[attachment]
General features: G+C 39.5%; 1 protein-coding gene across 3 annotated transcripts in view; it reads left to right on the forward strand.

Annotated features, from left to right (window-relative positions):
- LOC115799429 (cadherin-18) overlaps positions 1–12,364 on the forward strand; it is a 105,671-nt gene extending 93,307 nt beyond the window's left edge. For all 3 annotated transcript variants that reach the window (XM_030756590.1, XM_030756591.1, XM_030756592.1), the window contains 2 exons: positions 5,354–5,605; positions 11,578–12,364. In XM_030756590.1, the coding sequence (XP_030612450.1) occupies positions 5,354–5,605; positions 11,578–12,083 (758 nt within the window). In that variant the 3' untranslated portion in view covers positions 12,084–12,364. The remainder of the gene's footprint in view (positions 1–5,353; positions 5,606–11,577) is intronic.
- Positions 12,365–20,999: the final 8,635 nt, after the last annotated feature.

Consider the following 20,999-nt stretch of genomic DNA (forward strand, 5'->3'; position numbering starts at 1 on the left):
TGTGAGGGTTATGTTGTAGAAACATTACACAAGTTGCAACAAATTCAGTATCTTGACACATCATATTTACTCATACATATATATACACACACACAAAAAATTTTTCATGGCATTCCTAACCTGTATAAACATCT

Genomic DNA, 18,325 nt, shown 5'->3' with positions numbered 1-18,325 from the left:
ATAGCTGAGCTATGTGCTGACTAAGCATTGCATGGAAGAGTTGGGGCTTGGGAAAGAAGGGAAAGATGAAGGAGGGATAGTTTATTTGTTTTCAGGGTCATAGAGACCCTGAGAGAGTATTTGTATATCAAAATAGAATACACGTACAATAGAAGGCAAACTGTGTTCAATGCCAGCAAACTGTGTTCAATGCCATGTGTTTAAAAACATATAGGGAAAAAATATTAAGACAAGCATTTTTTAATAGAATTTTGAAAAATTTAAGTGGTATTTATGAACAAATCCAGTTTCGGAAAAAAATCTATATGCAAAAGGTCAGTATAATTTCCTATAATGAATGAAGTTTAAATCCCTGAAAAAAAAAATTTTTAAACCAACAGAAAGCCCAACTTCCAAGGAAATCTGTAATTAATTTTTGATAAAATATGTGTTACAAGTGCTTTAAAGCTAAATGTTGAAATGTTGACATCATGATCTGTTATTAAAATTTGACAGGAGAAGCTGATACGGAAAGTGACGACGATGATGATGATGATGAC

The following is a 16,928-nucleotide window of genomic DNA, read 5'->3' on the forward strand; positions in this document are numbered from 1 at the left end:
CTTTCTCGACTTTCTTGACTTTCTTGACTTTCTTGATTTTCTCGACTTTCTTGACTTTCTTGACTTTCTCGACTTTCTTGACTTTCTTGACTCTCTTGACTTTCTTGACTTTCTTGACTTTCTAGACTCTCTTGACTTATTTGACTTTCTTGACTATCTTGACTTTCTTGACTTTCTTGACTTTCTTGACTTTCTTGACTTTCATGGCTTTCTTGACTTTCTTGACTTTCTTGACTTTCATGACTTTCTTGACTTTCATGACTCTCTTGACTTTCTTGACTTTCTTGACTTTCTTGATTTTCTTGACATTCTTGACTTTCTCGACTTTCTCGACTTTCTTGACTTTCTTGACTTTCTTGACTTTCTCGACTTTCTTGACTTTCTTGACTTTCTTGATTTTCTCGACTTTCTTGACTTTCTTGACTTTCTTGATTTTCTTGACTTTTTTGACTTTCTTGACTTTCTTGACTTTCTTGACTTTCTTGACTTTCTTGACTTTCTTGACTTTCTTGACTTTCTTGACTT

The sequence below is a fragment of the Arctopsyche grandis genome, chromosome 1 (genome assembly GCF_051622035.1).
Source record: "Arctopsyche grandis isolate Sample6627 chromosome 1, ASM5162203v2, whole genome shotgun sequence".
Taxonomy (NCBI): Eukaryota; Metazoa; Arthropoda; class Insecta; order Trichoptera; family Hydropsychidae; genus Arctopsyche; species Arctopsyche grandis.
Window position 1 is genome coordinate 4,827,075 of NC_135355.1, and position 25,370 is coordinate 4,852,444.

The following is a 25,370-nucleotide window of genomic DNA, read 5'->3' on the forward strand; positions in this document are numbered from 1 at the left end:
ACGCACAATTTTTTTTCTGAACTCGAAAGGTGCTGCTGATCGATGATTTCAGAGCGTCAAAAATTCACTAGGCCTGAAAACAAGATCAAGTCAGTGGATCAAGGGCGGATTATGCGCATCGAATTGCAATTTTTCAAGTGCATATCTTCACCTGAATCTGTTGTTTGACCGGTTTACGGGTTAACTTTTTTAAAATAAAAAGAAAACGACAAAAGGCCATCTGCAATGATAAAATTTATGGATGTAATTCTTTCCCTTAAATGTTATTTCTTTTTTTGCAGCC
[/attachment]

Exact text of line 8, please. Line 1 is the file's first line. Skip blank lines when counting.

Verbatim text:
ATAGCTGAGCTATGTGCTGACTAAGCATTGCATGGAAGAGTTGGGGCTTGGGAAAGAAGGGAAAGATGAAGGAGGGATAGTTTATTTGTTTTCAGGGTCATAGAGACCCTGAGAGAGTATTTGTATATCAAAATAGAATACACGTACAATAGAAGGCAAACTGTGTTCAATGCCAGCAAACTGTGTTCAATGCCATGTGTTTAAAAACATATAGGGAAAAAATATTAAGACAAGCATTTTTTAATAGAATTTTGAAAAATTTAAGTGGTATTTATGAACAAATCCAGTTTCGGAAAAAAATCTATATGCAAAAGGTCAGTATAATTTCCTATAATGAATGAAGTTTAAATCCCTGAAAAAAAAAATTTTTAAACCAACAGAAAGCCCAACTTCCAAGGAAATCTGTAATTAATTTTTGATAAAATATGTGTTACAAGTGCTTTAAAGCTAAATGTTGAAATGTTGACATCATGATCTGTTATTAAAATTTGACAGGAGAAGCTGATACGGAAAGTGACGACGATGATGATGATGATGAC